Decades later, a simple scroll through Twitter or Facebook will show you that we are no closer to being able to reach this consensus than we were then. Indeed, we are arguably even farther from it. From 1976 to today, the percentage of the voting-age population that actually votes has stagnated. And, thanks to the threat of "fake" news, hyped or not, we are less and less able to discern what the truth is and how it should affect our decisions in the ballot box.

A recent study conducted by Massachusetts Institute of Technology researchers revealed that accurate news stories are disseminated about six times more slowly on Twitter than fake news. Fake political news was especially pernicious, reaching twice as many people as other, nonpolitical news -- and reaching them three times faster than other news reached half that number of users.

This failure may be due in part to the lack of a unifying vision for our education system as a vital part of preparing students to become engaged members of civic society. In 2015, the Thomas B. Fordham Institute examined the mission statements of the biggest school districts in the country. More than half -- 59% -- lack a reference to citizenship or civics. By failing to prepare them to make choices as citizens, we're failing to prepare them for a role they will play for the rest of their lives.

If the past few weeks have shown us anything, they have shown us that students are eager to make the most of those privileges. We, however, have not been on a broad scale eager to help them do so responsibly. It is time we take our responsibility as seriously as they do theirs. Another national conversation on education reform is long overdue.

Lafayette
Partly Cloudy
42° wxIcon
Hi: 54° Lo: 23°
Feels Like: 42°
Kokomo
Clear
34° wxIcon
Hi: 48° Lo: 20°
Feels Like: 28°
Rensselaer
Partly Cloudy
36° wxIcon
Hi: 51° Lo: 20°
Feels Like: 36°
Lafayette
Partly Cloudy
42° wxIcon
Hi: 52° Lo: 23°
Feels Like: 42°
Danville
Partly Cloudy
44° wxIcon
Hi: 54° Lo: 24°
Feels Like: 44°
Frankfort
Clear
36° wxIcon
Hi: 53° Lo: 22°
Feels Like: 29°
Frankfort
Partly Cloudy
36° wxIcon
Hi: 50° Lo: 21°
Feels Like: 29°
Monticello
Clear
40° wxIcon
Hi: 52° Lo: 21°
Feels Like: 40°
Monticello
Partly Cloudy
40° wxIcon
Hi: 53° Lo: 20°
Feels Like: 40°
Logansport
Clear
32° wxIcon
Hi: 49° Lo: 21°
Feels Like: 32°
Warmest day since November ahead Monday.
WLFI Radar
WLFI Temps
WLFI Planner

Indiana Coronavirus Cases

Data is updated nightly.

Cases: 666516

Reported Deaths: 12726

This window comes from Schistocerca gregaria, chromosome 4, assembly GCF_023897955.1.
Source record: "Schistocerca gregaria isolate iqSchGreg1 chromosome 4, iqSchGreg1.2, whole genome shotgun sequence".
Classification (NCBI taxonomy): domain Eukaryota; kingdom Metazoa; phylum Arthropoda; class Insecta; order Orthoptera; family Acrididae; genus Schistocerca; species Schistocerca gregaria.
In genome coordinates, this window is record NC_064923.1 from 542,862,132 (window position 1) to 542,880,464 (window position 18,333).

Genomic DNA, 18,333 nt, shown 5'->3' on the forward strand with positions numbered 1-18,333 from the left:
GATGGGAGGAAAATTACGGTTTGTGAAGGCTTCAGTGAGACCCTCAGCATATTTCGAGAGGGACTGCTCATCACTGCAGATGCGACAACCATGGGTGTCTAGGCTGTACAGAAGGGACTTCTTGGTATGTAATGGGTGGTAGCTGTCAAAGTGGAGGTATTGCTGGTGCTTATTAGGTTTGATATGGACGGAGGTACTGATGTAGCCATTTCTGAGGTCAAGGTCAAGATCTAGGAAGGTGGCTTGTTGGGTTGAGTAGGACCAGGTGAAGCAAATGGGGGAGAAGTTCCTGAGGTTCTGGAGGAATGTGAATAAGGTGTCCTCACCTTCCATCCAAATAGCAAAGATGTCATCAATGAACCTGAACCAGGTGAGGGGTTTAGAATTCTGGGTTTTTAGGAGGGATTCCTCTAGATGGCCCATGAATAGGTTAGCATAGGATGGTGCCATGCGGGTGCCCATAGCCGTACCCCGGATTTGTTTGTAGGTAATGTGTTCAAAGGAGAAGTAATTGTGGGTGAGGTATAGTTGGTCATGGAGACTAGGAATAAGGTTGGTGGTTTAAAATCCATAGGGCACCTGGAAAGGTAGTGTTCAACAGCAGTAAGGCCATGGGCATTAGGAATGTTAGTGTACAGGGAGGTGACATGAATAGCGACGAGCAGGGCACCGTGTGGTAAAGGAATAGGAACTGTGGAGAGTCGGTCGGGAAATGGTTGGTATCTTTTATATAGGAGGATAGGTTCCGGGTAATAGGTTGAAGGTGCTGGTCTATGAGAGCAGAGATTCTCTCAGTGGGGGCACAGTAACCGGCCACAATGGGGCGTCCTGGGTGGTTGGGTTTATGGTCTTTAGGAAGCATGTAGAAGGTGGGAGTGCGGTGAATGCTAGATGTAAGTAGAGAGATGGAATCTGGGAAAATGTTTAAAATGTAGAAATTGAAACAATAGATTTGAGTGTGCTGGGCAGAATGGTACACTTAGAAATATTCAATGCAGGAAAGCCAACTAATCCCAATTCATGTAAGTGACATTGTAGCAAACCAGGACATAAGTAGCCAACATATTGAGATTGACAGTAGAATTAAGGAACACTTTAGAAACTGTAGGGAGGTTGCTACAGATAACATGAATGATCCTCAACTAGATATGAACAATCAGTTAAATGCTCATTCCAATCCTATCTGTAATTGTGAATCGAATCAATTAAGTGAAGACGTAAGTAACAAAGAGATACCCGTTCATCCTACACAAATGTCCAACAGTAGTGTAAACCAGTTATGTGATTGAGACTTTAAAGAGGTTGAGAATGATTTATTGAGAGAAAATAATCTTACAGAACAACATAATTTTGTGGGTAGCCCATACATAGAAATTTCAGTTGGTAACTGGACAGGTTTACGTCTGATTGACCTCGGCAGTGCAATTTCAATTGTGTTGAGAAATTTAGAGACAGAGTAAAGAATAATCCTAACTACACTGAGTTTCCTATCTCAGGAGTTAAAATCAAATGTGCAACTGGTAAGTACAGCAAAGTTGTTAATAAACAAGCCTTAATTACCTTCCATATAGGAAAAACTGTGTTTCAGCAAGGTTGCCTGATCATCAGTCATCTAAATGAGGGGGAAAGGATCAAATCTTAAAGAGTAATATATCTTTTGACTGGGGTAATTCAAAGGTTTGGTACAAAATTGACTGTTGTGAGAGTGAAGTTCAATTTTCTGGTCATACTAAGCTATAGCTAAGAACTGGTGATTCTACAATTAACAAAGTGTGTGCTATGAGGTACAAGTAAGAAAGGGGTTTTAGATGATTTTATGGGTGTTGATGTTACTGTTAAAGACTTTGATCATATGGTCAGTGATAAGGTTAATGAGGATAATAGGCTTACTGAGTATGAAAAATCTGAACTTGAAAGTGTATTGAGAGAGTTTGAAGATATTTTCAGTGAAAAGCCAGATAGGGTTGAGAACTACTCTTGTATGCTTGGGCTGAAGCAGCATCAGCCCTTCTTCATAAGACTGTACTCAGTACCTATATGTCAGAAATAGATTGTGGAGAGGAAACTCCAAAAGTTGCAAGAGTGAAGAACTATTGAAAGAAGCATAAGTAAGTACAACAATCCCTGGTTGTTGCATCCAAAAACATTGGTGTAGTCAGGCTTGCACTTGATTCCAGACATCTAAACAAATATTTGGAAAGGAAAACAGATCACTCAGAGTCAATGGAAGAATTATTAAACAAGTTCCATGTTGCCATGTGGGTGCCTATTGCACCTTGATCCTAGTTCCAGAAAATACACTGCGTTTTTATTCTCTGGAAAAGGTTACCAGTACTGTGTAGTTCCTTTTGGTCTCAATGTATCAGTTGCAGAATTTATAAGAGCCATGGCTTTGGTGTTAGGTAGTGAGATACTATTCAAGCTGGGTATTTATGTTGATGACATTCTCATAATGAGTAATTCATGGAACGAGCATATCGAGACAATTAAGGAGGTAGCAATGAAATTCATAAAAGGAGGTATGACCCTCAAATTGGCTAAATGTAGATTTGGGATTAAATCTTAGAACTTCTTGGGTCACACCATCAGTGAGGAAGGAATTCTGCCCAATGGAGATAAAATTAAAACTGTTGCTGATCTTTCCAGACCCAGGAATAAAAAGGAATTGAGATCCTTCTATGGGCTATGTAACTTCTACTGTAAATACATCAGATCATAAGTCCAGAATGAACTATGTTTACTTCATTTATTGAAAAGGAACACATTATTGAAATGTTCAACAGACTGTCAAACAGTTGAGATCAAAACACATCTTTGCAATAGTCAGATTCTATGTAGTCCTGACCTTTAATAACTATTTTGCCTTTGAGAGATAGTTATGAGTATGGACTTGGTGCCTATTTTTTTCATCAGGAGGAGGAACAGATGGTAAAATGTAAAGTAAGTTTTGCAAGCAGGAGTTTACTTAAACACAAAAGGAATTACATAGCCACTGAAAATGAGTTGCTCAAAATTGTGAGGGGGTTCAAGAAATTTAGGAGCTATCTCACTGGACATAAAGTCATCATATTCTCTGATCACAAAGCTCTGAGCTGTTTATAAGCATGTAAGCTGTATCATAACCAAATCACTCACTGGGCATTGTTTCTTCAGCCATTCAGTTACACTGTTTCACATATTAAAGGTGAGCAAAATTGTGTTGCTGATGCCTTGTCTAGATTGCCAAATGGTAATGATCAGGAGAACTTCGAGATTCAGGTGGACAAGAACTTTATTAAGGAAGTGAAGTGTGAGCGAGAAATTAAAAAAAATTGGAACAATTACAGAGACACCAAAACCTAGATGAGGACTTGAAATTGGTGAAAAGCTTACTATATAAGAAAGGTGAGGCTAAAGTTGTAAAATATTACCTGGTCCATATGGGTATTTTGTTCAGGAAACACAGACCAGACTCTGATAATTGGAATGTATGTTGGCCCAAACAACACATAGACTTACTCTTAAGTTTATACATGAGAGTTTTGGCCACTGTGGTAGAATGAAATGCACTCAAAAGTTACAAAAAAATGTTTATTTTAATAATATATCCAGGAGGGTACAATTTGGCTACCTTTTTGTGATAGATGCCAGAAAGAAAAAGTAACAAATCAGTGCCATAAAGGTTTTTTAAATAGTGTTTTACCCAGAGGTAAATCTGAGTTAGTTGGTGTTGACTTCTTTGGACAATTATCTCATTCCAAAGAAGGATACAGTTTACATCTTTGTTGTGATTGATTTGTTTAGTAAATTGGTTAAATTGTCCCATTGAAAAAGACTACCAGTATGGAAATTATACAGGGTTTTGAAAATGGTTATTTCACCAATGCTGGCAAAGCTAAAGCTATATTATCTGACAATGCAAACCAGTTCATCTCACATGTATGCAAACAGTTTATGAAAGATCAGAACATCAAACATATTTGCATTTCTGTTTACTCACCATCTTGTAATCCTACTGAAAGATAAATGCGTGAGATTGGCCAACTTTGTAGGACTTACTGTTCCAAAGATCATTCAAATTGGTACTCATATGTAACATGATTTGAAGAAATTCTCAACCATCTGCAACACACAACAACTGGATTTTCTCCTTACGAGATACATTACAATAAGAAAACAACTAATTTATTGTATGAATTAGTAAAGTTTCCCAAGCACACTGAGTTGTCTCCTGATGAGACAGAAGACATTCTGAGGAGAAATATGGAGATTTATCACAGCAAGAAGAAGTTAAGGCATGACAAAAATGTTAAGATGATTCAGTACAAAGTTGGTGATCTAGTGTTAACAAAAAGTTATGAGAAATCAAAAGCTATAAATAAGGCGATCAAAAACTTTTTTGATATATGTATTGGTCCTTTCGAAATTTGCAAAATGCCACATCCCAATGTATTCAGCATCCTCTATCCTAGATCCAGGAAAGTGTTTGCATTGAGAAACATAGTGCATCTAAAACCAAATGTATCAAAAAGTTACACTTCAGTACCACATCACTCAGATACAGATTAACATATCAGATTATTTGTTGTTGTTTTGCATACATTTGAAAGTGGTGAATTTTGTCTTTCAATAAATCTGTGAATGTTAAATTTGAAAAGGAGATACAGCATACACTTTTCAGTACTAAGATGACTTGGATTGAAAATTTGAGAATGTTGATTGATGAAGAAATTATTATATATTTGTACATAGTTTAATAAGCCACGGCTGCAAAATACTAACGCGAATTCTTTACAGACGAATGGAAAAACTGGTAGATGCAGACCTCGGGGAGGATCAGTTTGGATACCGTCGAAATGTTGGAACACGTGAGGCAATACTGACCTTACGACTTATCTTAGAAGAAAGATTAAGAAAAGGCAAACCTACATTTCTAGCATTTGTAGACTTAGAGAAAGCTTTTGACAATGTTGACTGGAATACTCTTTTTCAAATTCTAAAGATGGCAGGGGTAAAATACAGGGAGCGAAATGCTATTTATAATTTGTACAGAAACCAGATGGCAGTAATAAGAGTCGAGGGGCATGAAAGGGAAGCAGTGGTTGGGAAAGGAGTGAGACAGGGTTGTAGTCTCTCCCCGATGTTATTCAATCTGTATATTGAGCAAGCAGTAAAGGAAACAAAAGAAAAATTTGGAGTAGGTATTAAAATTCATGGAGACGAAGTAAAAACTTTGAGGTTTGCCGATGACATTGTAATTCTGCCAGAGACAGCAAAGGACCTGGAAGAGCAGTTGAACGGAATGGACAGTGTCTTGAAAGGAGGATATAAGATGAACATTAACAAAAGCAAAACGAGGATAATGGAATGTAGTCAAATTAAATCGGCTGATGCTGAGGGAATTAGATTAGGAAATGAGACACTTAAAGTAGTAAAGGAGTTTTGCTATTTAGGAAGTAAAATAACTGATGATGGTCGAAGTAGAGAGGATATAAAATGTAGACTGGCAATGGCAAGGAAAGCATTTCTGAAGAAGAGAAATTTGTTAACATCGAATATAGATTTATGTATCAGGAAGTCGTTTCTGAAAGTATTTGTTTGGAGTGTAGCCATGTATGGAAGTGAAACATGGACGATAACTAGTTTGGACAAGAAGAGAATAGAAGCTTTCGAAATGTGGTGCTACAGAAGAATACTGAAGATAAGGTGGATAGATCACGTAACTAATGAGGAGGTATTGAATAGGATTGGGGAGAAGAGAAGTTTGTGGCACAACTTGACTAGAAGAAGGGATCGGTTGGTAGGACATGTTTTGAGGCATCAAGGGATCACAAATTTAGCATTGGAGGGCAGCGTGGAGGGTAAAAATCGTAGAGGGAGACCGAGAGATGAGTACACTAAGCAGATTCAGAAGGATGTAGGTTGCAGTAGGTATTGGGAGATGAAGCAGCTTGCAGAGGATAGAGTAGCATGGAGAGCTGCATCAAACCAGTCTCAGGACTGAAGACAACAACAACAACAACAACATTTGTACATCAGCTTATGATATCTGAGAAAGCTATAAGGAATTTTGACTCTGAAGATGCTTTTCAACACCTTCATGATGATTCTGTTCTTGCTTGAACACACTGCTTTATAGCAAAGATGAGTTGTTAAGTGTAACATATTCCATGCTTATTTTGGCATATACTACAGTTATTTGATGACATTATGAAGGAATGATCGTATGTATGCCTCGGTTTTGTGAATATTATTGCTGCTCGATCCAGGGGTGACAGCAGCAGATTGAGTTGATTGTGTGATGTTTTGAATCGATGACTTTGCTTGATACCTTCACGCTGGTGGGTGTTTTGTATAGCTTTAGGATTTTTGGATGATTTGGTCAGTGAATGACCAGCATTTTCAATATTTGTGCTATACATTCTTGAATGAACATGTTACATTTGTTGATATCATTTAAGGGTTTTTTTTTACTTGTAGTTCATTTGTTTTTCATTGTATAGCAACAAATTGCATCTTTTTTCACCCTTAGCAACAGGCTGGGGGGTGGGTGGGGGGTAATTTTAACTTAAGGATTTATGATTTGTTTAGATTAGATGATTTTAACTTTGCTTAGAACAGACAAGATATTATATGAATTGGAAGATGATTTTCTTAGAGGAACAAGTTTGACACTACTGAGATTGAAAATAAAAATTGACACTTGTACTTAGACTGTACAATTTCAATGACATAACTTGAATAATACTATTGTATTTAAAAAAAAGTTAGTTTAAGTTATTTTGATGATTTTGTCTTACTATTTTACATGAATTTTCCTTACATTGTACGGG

CountyCasesDeaths
Marion912711659
Lake48687890
Allen36102644
Hamilton32445398
St. Joseph30306514
Elkhart25510420
Vanderburgh21326382
Tippecanoe20220205
Johnson16466363
Porter16068281
Hendricks15944302
Clark12060182
Madison11799323
Vigo11685234
Monroe10419164
Delaware9891179
LaPorte9831199
Howard9112201
Kosciusko8597111
Bartholomew7522147
Hancock7462134
Warrick7451153
Floyd7263173
Wayne6661192
Grant6462158
Boone616691
Morgan6129128
Dubois5936112
Dearborn551270
Cass5485100
Marshall5451105
Henry542995
Noble513178
Jackson465567
Shelby463391
Lawrence4195113
Gibson405185
Harrison403265
Clinton397553
Montgomery391684
DeKalb387478
Miami358263
Knox357885
Whitley351238
Huntington349477
Steuben340055
Putnam333960
Wabash333176
Ripley327962
Adams325449
Jasper319143
White298152
Jefferson296274
Daviess285996
Fayette272756
Decatur271688
Greene262680
Posey261432
Wells259075
Scott251850
LaGrange242470
Clay241644
Randolph226077
Spencer219430
Jennings216744
Washington213027
Sullivan203739
Fountain202842
Starke189951
Owen183654
Fulton179737
Jay178728
Carroll176919
Perry174036
Orange171451
Rush165622
Vermillion161543
Franklin159935
Tipton149541
Parke140216
Pike128533
Blackford120627
Pulaski107644
Newton96832
Brown95340
Benton92413
Crawford92213
Martin80314
Warren75914
Switzerland7558
Union67510
Ohio54211
Unassigned0427

COVID-19 Important links and resources

As the spread of COVID-19, or as it's more commonly known as the coronavirus continues, this page will serve as your one-stop for the resources you need to stay informed and to keep you and your family safe. CLICK HERE

Closings related to the prevention of the COVID-19 can be found on our Closings page.

Community Events